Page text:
In the most ancient liturgies of Slovanic, Georgian, Syrian Armenian, and Arabic, it was never translated from Greek and Latin in any other way than, "and with your spirit." Also after Vatican II, all major languages of Italian, Spanish, French, and German, translated it as "and with your spirit." Why was English not translated that way? That is a very good question. Often times translators inappropriately overstep their authority to translate also the meaning, not just the words. At times there are good reasons for this, especially with euphemisms and cultural associations, but with Vatican II, there is no pretty way of saying it. We were robbed. They believed that referring to the whole person was better than referring to the spirit of the minister and so they took liberty, too much of it, to change the words.


Why is it important to refer to the spirit of the minister?

The minister stands in the place and person of Jesus Christ himself. He is a frail clay vessel holding the treasure of heaven. In the old covenant, the minister would enter the holy of holies once a year and if he had not been courageous in repenting fully of his sins before entering the sacred sanctuary, he would have been struck dead. They even used to tie a rope around his waste so that his corpse could be pulled out with little trouble. Yet in the new covenant, the minister enters the holy of holies, every time he confect the Most Holy Sacrament of the Eucharist.

Do priests need prayer? Yes. A lot of it. I would encourage you to really truly pray this from the heart, that you ask God to build up the spirit of the minister to make him holy, so that when you say, "And with your spirit", you truly are saying, may God sanctify your spirit, may he make your spirit holy, may the Holy Spirit sanctify your spirit.

Allow me to take this moment to speak personally to the hearts of those reading this. If you have been hurt, offended, or in any way scandalized by a priest, allow me to offer you a personal apology on behalf of my brother. I am sorry. He should not have hurt you. Please forgive us. Please also remember that he is merely a stand in, a substitute, an image, an icon for the real Father, the one who will not fail you, abandon you, or do anything to bring you unnecessary affliction or pain.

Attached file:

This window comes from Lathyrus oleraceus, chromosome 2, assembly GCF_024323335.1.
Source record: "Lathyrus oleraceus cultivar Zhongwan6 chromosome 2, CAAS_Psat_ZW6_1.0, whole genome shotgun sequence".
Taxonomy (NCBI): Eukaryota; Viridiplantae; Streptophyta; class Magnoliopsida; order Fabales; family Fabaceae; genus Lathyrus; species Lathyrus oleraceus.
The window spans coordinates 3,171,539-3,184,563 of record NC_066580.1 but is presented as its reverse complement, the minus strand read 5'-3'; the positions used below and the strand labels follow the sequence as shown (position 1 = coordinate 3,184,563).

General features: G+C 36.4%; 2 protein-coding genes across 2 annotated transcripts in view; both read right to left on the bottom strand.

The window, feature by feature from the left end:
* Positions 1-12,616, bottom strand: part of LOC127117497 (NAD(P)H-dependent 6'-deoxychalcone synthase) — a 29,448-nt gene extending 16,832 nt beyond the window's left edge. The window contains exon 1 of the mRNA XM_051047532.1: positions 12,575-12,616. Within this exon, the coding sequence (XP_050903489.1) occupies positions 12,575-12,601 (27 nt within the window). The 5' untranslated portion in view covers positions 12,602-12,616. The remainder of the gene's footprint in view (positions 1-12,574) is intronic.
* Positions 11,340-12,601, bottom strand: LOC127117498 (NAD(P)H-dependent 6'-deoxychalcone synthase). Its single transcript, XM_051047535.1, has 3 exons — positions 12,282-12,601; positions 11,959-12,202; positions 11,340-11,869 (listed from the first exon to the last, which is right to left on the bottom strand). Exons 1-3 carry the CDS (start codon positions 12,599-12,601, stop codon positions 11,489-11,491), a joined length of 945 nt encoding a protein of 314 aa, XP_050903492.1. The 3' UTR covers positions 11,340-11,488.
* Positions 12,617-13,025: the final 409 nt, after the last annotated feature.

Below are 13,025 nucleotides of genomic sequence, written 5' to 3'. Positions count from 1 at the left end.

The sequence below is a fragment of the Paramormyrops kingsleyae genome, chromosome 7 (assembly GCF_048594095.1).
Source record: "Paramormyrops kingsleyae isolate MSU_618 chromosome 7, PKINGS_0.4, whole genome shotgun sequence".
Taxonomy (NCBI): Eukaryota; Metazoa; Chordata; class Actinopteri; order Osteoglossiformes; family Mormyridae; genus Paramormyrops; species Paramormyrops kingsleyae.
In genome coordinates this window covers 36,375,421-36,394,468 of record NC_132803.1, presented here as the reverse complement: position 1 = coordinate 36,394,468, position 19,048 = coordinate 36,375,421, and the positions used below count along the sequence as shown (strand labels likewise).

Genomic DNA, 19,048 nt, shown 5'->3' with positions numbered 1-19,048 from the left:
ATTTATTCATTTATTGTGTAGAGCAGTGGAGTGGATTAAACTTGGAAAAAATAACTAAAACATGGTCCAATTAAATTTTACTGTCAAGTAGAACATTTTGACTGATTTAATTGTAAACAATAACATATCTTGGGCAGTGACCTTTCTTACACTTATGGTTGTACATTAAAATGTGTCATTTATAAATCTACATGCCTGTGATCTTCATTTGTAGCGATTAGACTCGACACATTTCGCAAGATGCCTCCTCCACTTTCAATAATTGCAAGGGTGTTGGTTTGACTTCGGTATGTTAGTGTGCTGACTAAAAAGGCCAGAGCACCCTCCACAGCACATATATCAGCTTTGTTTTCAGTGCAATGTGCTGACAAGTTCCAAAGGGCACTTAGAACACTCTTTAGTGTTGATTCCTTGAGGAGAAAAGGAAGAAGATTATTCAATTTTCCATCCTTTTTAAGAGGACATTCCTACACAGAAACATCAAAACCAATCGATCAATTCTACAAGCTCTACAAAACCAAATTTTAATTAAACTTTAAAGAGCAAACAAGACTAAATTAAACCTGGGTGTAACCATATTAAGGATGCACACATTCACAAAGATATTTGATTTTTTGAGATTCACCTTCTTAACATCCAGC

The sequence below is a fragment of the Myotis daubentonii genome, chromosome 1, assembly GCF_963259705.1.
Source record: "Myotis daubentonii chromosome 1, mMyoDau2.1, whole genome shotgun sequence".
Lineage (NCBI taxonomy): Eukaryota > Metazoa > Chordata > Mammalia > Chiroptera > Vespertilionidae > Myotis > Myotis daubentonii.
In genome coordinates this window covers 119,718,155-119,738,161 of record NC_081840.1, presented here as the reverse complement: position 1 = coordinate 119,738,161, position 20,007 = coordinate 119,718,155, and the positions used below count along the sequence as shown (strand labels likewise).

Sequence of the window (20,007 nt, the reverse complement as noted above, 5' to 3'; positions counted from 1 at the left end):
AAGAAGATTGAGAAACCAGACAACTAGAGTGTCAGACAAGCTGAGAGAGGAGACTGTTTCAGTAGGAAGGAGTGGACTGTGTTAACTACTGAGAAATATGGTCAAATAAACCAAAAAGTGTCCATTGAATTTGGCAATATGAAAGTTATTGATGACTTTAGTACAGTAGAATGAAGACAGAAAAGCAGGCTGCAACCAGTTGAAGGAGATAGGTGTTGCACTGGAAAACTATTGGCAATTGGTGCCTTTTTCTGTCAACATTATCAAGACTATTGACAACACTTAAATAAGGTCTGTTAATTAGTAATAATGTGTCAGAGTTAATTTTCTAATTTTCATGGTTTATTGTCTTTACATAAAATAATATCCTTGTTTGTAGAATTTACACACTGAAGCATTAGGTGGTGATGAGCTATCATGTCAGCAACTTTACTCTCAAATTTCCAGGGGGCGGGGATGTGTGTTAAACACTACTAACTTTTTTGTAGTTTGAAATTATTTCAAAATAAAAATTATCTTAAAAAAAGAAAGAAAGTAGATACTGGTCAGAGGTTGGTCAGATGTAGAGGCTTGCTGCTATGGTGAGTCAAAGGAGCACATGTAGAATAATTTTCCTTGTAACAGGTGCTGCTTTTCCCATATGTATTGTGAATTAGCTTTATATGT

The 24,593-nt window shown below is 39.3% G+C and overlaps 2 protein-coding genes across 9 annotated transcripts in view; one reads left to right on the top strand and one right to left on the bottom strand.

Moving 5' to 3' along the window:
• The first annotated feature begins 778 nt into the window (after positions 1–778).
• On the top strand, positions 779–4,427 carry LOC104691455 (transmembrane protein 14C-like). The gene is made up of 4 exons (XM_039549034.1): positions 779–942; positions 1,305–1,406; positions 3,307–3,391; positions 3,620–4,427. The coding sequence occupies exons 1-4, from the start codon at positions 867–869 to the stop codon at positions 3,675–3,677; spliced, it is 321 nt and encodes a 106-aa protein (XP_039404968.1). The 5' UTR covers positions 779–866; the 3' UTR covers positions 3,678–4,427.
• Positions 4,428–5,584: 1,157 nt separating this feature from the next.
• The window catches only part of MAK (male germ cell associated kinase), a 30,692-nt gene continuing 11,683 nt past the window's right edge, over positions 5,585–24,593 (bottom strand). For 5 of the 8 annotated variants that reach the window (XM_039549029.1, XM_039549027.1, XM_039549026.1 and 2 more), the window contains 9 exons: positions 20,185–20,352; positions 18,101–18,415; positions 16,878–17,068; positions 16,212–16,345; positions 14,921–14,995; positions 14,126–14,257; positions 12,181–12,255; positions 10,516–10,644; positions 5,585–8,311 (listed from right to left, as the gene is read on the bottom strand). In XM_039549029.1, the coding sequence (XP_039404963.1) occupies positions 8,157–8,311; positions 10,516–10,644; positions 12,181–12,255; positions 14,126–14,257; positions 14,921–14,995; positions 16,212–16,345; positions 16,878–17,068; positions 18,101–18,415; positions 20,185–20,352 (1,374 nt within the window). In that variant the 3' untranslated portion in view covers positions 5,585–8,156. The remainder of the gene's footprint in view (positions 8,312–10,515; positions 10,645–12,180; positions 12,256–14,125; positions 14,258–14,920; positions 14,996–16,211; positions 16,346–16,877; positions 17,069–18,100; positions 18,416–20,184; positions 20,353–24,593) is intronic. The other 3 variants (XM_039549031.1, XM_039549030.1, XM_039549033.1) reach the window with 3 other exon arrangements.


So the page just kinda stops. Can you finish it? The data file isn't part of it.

So when you say, "And with your spirit," pray it from the heart for priests. Let it be a sincere act of love to the one for whom he unworthily stands in his place. Let it be an act of worship.

3 comments:

  1. What about the congregation or is it audience, don't they have spirits too and no mention.
    'And with your spirit' is not English vernacular.
    Just because the Church used this formula for years doesn't mean it can't be improved upon.
    We don't say 'and with your spirit' in any other circumstances and you and yours is the English term of communication.

    This is the work of people with too much time on their hands. I would be willing to bet a lot of money that no missionary was involved in this nonsense. Common sense is what is required.

    In Scotland we have a saying, "All the Best' it is a blessing and that would be a more appropriate response.

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  2. We've suffered too long from a politicized (mangled, banal, occasionally heterodox) paraphrase of the Missal. Thank God for the good work of many, many skilled translators and bishops who have contributed years of hard work to bring us an artful, spiritually rich rendering of the beautiful original texts.

    The current text we use can't fade away soon enough.